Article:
Swearing Helps Reduce Pain, Study Says
It seems that your Mom may have been wrong when she told you not to use “dirty words” in public:
Scientists from Keele University found that letting forth a volley of foul language can have a powerful painkilling effect, especially for people who do not normally use expletives.
To test the theory, student volunteers placed their hands in a bucket of ice cold water while swearing repeatedly.
They then repeated the exercise but, instead of swearing, used a harmless phrase instead.
Researchers found that the students were able to keep their hands submerged in the icy water for longer when repeating the swear word – establishing a link between swearing and an increase in pain tolerance.
The research proves that swearing triggers not only an emotional response, but a physical one too, which may explain why the centuries-old practice of cursing developed and why it still persists today.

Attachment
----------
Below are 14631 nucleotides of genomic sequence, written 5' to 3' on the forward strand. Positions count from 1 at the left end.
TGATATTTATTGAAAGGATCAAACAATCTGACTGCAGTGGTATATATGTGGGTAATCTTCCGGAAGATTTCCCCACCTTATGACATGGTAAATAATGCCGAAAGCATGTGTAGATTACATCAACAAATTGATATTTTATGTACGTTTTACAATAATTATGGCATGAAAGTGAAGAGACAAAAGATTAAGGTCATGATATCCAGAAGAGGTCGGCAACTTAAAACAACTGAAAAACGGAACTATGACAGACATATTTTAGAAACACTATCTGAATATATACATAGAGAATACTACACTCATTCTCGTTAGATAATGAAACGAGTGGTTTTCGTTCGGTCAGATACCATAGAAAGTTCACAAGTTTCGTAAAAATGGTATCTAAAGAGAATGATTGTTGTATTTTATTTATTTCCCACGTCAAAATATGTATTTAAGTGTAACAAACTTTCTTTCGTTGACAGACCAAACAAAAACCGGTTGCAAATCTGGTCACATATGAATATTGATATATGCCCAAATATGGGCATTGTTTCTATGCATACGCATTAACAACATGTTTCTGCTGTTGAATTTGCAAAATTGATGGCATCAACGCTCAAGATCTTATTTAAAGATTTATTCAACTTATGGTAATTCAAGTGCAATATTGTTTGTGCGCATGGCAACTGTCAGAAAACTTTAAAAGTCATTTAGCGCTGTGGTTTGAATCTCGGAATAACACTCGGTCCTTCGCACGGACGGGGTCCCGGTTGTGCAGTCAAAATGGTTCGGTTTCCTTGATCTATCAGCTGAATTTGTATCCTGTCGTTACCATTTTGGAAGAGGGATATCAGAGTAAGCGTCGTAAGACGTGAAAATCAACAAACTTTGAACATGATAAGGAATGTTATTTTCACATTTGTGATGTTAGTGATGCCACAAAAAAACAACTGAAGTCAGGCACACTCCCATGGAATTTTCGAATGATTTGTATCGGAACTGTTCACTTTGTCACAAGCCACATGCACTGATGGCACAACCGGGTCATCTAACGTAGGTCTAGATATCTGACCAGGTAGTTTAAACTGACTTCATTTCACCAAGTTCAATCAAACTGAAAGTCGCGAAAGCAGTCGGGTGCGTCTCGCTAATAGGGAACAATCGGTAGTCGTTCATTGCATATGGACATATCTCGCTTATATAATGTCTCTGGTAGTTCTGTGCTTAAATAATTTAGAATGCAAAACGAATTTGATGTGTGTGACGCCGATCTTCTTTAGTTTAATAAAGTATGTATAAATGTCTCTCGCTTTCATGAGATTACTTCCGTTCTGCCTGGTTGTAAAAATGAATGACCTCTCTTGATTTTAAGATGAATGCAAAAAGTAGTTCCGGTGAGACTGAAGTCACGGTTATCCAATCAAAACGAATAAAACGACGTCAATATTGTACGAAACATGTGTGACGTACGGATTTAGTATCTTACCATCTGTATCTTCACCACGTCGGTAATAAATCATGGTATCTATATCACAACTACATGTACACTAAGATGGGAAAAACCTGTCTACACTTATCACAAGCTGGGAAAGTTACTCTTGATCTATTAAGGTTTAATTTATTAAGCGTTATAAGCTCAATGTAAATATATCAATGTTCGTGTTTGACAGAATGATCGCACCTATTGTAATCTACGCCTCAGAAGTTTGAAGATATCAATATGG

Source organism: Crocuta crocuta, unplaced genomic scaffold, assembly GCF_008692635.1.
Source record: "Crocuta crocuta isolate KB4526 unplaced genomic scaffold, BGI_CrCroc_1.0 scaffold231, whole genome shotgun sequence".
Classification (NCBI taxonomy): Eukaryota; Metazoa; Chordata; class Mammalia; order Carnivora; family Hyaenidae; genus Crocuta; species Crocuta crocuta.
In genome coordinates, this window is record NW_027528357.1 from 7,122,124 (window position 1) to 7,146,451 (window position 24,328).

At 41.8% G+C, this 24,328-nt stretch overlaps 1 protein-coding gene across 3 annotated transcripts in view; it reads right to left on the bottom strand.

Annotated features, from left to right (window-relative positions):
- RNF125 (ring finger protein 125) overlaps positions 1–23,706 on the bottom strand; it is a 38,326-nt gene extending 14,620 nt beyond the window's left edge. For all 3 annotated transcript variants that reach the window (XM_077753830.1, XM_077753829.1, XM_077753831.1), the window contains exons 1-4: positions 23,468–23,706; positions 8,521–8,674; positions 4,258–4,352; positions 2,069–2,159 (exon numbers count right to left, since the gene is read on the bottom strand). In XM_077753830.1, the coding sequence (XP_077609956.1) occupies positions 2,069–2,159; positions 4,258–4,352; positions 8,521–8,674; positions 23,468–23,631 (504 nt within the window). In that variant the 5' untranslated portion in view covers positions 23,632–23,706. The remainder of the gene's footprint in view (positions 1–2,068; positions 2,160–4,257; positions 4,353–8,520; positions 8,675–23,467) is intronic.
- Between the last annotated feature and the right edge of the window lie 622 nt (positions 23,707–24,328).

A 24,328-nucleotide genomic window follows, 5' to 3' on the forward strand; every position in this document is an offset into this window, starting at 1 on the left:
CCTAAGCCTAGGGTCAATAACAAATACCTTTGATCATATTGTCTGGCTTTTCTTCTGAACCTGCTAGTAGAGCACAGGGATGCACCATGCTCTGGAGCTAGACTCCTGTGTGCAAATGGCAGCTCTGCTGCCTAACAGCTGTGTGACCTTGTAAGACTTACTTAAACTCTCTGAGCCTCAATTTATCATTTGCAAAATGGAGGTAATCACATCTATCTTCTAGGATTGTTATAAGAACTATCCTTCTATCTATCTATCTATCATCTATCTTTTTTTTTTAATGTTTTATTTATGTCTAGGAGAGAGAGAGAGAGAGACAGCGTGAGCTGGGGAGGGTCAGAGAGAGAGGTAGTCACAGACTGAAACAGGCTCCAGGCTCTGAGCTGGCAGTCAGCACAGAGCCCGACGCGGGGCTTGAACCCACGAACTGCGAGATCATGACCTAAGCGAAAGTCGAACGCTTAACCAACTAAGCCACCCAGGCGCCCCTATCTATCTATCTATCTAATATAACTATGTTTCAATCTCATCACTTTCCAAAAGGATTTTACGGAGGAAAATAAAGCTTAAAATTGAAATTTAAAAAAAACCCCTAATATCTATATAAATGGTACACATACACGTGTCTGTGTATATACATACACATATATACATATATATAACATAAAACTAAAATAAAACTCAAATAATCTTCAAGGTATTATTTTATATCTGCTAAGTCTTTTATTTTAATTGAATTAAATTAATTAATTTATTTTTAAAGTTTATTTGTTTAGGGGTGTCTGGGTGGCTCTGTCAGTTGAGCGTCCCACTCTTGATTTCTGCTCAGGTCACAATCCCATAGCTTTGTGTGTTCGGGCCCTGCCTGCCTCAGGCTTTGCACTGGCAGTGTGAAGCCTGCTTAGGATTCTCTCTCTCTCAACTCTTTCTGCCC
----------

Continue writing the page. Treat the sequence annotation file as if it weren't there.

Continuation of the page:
Dr Richard Stephens, who worked on the project, said: ”Swearing has been around for centuries and is an almost universal human linguistic phenomenon.
”It taps into emotional brain centres and appears to arise in the right brain, whereas most language production occurs in the left cerebral hemisphere of the brain.
”Our research shows one potential reason why swearing developed and why it persists.”
If this study is right, then I’ve got to think that New York City is the happiest, most pain-free, place on the planet.
H/T: Joe Gandelman